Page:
ATMs are sometimes out of order and sometimes run out of cash on weekends. PIN codes with more than four digits are not recognized at Costa Rican ATMs. If you have a five-digit PIN, change it with your bank before you travel.
The Credomatic office, housed in the BAC San José central offices on Calle Central between Avenidas 3 and 5, is the local representative for most major credit cards; get cash advances here, or at any bank (Banco Nacional and BAC San José are good for both MasterCard and Visa; Banco Popular, and Banco de Costa Rica always accept Visa).
State banks have branches with slightly staggered hours; core times are weekdays 9 to 4, and some are open Saturday morning. Several branches of Banco Nacional are open until 6, or occasionally 7. Private banks—Scotiabank and BAC San José—tend to keep longer hours and are usually the best places to change U.S. dollars and traveler's checks; rates may be marginally better in state banks, but the long waits usually cancel out any benefit. Multinational banks Citi, HSBC, and Scotiabank have branches here, but none has any link to your back-home account except via your ATM card. The BAC San José in Aeropuerto Internacional Juan Santamaría is open every day 5 am to 10 pm.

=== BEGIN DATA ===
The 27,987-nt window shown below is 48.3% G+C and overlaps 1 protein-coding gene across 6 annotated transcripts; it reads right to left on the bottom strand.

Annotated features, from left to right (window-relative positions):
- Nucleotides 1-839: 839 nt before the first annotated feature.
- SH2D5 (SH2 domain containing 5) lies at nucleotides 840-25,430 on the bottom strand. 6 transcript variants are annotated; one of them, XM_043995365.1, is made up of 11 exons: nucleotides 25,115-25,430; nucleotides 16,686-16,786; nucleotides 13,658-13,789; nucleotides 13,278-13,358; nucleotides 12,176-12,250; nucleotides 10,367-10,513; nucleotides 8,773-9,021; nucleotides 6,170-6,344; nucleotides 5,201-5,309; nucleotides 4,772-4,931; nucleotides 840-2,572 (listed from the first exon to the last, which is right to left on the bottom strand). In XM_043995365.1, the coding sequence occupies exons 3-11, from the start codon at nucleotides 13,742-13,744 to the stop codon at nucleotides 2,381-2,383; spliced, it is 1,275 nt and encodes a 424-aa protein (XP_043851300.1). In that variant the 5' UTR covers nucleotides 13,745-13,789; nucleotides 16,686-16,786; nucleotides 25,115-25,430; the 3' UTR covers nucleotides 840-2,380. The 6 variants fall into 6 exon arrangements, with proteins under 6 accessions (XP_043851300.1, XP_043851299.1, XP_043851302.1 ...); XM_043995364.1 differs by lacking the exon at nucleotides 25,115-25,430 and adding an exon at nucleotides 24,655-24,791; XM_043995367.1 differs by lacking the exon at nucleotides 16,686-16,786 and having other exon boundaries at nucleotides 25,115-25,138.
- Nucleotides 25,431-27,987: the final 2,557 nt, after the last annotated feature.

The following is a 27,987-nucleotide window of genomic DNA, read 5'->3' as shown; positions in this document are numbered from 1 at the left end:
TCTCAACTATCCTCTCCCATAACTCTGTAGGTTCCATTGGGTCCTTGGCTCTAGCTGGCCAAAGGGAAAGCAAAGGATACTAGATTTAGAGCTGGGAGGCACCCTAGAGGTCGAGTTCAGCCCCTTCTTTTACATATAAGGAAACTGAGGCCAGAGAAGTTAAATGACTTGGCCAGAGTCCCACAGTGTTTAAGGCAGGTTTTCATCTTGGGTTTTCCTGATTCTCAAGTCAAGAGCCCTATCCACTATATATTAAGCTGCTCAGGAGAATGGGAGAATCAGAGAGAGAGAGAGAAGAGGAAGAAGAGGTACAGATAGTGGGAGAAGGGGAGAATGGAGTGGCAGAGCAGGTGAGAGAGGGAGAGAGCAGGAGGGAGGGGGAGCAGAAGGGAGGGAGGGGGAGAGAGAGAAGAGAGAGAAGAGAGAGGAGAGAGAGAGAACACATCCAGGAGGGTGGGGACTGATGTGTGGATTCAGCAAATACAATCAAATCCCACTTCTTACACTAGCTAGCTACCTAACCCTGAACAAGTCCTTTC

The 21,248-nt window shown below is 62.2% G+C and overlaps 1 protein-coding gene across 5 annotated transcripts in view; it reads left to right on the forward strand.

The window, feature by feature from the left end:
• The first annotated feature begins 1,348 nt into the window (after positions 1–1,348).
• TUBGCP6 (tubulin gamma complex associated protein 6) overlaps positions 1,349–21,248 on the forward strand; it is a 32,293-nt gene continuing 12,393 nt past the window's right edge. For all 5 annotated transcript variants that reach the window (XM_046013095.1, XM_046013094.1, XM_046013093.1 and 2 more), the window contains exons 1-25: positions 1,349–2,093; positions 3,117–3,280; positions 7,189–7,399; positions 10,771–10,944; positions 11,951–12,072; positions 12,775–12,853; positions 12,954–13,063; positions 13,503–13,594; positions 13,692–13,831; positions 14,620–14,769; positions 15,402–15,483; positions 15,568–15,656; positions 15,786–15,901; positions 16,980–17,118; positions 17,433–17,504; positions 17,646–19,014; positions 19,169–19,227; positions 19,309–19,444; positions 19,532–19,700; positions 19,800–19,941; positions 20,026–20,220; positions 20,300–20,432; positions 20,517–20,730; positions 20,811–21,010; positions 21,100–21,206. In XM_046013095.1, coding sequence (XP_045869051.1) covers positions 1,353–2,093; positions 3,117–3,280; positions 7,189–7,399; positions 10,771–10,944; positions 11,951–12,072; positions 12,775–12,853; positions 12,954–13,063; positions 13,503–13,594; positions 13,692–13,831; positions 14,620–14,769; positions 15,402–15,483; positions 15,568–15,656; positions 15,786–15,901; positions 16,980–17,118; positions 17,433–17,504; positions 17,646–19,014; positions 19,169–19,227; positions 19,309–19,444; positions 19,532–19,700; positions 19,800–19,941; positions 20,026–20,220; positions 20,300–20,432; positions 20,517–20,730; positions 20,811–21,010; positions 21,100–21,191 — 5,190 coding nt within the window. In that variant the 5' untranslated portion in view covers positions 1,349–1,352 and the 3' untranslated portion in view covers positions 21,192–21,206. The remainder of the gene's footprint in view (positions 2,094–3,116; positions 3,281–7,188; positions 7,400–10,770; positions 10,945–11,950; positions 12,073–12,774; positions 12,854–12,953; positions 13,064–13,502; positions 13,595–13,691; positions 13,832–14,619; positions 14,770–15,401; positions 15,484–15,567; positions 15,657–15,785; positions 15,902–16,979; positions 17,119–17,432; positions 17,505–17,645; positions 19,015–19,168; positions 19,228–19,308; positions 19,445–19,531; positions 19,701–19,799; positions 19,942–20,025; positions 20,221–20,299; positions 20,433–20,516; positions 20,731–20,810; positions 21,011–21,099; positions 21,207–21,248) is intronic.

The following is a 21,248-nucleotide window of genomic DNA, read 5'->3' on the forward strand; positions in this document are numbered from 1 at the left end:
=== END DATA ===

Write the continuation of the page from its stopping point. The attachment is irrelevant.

Although it seems counterintuitive, whenever possible use ATMs only during bank business hours. ATMs here have been known to "eat" cards, and are frequently out of cash. When the bank is open, you can go in to retrieve your card or get cash from a teller. As a safety precaution, look for a machine in a bank with a guard nearby.
A Toda Hora (2211-4500. www.ath.com.)